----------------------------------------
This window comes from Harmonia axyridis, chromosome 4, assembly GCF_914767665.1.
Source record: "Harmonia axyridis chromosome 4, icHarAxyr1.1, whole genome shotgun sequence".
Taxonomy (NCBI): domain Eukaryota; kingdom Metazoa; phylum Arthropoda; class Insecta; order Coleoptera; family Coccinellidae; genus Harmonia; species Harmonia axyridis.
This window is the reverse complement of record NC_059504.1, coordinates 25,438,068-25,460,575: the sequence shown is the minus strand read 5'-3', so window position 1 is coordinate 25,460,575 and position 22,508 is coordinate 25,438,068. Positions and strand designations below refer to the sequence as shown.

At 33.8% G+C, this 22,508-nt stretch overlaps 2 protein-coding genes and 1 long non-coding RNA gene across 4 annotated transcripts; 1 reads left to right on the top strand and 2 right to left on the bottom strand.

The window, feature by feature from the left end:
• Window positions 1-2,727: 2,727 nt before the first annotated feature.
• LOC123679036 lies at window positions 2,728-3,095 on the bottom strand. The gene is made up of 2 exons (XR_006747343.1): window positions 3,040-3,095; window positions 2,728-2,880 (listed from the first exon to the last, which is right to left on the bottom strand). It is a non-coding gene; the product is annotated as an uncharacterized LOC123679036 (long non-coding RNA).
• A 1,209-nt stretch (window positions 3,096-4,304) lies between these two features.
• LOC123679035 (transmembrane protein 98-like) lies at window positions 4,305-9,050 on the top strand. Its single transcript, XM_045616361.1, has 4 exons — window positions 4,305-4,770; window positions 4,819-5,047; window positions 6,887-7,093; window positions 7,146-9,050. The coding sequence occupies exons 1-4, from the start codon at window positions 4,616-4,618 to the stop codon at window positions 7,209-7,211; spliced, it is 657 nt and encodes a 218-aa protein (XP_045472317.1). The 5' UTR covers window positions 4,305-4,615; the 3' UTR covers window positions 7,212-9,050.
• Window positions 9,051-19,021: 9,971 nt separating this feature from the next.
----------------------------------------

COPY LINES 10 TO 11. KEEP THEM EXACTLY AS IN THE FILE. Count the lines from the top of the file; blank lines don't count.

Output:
• LOC123679035 (transmembrane protein 98-like) lies at window positions 4,305-9,050 on the top strand. Its single transcript, XM_045616361.1, has 4 exons — window positions 4,305-4,770; window positions 4,819-5,047; window positions 6,887-7,093; window positions 7,146-9,050. The coding sequence occupies exons 1-4, from the start codon at window positions 4,616-4,618 to the stop codon at window positions 7,209-7,211; spliced, it is 657 nt and encodes a 218-aa protein (XP_045472317.1). The 5' UTR covers window positions 4,305-4,615; the 3' UTR covers window positions 7,212-9,050.
• Window positions 9,051-19,021: 9,971 nt separating this feature from the next.